Crowded street in Mexico City
Crowded street in Mexico CityiStock

The percentage of Latin Americans with Jewish ancestry could be far higher than previously thought, according to a new study.

The study, published last week in Nature Communications under the title “Latin Americans show wide-spread Converso ancestry and imprint of local Native ancestry on physical appearance”, tested 6,589 Latin Americans from Brazil, Chile, Colombia, Mexico, and Peru.

According to the genetic tests, approximately 23% of the sample had a statistically significant – defined by the study as more than 5% - of their ancestry coming from sources likely attributable to Sephardic Jewish heritage.

The study found that on average, the 23% of Latin Americans with likely Sephardic Jewish heritage had on average 12.2% ancestry from known Sephardic groups, or from sources in the Mediterranean which correlate strongly with Sephardic Jews expelled from Spain and Portugal after 1492.

The Iberian Peninsula was home to a large Jewish community prior to the Reconquista, and most Jews were forced out of the region after 1492.

Many remained, however, after being forcibly converted to Catholicism. Some retained their Jewish identity in secret, and were dubbed the “Anusim” (Force Ones)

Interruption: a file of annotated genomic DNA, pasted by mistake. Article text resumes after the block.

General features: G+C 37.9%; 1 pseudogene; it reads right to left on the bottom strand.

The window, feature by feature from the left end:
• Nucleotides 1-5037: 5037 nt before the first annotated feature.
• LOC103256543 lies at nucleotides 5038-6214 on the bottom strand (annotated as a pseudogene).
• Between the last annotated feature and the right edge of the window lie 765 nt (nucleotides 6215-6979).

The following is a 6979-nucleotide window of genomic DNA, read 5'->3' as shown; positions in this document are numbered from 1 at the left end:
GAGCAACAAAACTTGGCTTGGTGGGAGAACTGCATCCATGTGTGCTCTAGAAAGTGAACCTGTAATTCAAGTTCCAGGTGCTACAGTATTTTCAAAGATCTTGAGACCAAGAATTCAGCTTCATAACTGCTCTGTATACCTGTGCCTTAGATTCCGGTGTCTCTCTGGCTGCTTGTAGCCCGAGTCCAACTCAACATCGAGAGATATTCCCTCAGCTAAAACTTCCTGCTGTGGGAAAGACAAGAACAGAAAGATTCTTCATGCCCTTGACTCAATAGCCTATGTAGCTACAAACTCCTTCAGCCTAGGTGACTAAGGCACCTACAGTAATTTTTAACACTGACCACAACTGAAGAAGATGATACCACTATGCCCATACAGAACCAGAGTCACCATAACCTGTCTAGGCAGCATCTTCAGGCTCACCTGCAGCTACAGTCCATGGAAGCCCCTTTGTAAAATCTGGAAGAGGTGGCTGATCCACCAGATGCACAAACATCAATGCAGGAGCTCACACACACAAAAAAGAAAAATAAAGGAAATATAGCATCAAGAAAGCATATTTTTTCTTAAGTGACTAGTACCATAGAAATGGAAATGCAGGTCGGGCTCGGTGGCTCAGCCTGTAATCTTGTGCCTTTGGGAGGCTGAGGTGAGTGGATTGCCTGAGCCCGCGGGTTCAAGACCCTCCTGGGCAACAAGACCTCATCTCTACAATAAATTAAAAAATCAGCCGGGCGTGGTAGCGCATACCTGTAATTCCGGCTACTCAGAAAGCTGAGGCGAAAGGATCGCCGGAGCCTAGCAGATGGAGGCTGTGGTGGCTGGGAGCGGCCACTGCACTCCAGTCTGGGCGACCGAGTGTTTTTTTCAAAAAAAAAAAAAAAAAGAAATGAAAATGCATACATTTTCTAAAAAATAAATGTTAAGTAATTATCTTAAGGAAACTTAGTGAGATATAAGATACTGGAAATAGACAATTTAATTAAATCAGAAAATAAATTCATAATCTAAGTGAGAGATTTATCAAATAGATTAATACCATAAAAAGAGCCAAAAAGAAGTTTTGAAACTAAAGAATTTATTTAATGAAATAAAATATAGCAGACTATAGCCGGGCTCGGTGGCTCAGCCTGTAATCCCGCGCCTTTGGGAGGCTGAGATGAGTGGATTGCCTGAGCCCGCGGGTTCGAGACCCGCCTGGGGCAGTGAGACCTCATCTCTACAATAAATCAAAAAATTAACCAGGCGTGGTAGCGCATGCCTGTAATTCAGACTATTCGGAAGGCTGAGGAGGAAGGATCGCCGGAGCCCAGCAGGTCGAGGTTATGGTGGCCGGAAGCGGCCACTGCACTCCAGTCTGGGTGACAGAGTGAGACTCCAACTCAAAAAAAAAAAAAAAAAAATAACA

As Spain and Portugal colonized Latin America, many descendants of Jews forcibly converted to Christianity immigrated to the Western Hemisphere, in many cases marrying into the local population, the study claimed.

“For instance, mtDNA and Y-chromosome data suggest that historical admixture in North West Colombia involved local Native women, and that some immigrant men carried haplogroups common in Jewish populations.”

Ashley Perry (Perez), the President of Reconectar, an organization which assists the descendants of Anusim and other ‘lost Jews’ to reconnect with their heritage, called the survey “unprecedented”. He added that it showed that the number of ‘lost Jews’ was “far beyond anything anyone ever imagined.”

"This unprecedented survey demonstrates that the number of descendants of Spanish and Portuguese Jewish communities is far beyond anything anyone ever imagined,” Perry told Arutz Sheva.

“The fact that a quarter of all Latinos and Hispanics in Latin and North America have Jewish ancestry represents a tremendous challenge and opportunity for the global Jewish community. At the dawn of the Twenty First Century we have an opportunity to right a historic wrong and reconnect with the tens of millions who seek it. This is a potentially game changing moment without precedent in Jewish history and we dare not waste it."